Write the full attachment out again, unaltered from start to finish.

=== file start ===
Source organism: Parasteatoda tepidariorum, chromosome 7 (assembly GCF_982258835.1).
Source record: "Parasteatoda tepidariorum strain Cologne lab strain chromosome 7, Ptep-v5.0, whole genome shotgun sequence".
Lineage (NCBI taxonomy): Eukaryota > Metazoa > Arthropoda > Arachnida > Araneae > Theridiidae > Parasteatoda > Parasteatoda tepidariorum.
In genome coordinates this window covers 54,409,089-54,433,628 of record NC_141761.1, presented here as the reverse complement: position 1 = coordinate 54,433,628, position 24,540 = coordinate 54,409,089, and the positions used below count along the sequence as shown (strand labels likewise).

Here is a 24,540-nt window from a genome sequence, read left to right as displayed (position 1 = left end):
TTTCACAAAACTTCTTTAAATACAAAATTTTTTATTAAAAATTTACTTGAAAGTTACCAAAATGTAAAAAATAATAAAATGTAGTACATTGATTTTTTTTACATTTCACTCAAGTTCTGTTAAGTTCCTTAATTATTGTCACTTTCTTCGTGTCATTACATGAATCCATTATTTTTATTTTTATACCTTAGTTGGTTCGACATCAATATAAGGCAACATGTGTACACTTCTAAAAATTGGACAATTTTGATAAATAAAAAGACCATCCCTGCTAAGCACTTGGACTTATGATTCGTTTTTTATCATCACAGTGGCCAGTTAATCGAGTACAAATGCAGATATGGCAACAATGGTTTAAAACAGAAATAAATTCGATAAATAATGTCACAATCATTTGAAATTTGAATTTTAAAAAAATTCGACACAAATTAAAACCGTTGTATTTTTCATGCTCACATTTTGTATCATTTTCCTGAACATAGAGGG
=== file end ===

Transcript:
Source organism: Parasteatoda tepidariorum, chromosome 7 (assembly GCF_982258835.1).
Source record: "Parasteatoda tepidariorum strain Cologne lab strain chromosome 7, Ptep-v5.0, whole genome shotgun sequence".
Lineage (NCBI taxonomy): Eukaryota > Metazoa > Arthropoda > Arachnida > Araneae > Theridiidae > Parasteatoda > Parasteatoda tepidariorum.
In genome coordinates this window covers 54,409,089-54,433,628 of record NC_141761.1, presented here as the reverse complement: position 1 = coordinate 54,433,628, position 24,540 = coordinate 54,409,089, and the positions used below count along the sequence as shown (strand labels likewise).

Here is a 24,540-nt window from a genome sequence, read left to right as displayed (position 1 = left end):
TTTCACAAAACTTCTTTAAATACAAAATTTTTTATTAAAAATTTACTTGAAAGTTACCAAAATGTAAAAAATAATAAAATGTAGTACATTGATTTTTTTTACATTTCACTCAAGTTCTGTTAAGTTCCTTAATTATTGTCACTTTCTTCGTGTCATTACATGAATCCATTATTTTTATTTTTATACCTTAGTTGGTTCGACATCAATATAAGGCAACATGTGTACACTTCTAAAAATTGGACAATTTTGATAAATAAAAAGACCATCCCTGCTAAGCACTTGGACTTATGATTCGTTTTTTATCATCACAGTGGCCAGTTAATCGAGTACAAATGCAGATATGGCAACAATGGTTTAAAACAGAAATAAATTCGATAAATAATGTCACAATCATTTGAAATTTGAATTTTAAAAAAATTCGACACAAATTAAAACCGTTGTATTTTTCATGCTCACATTTTGTATCATTTTCCTGAACATAGAGGG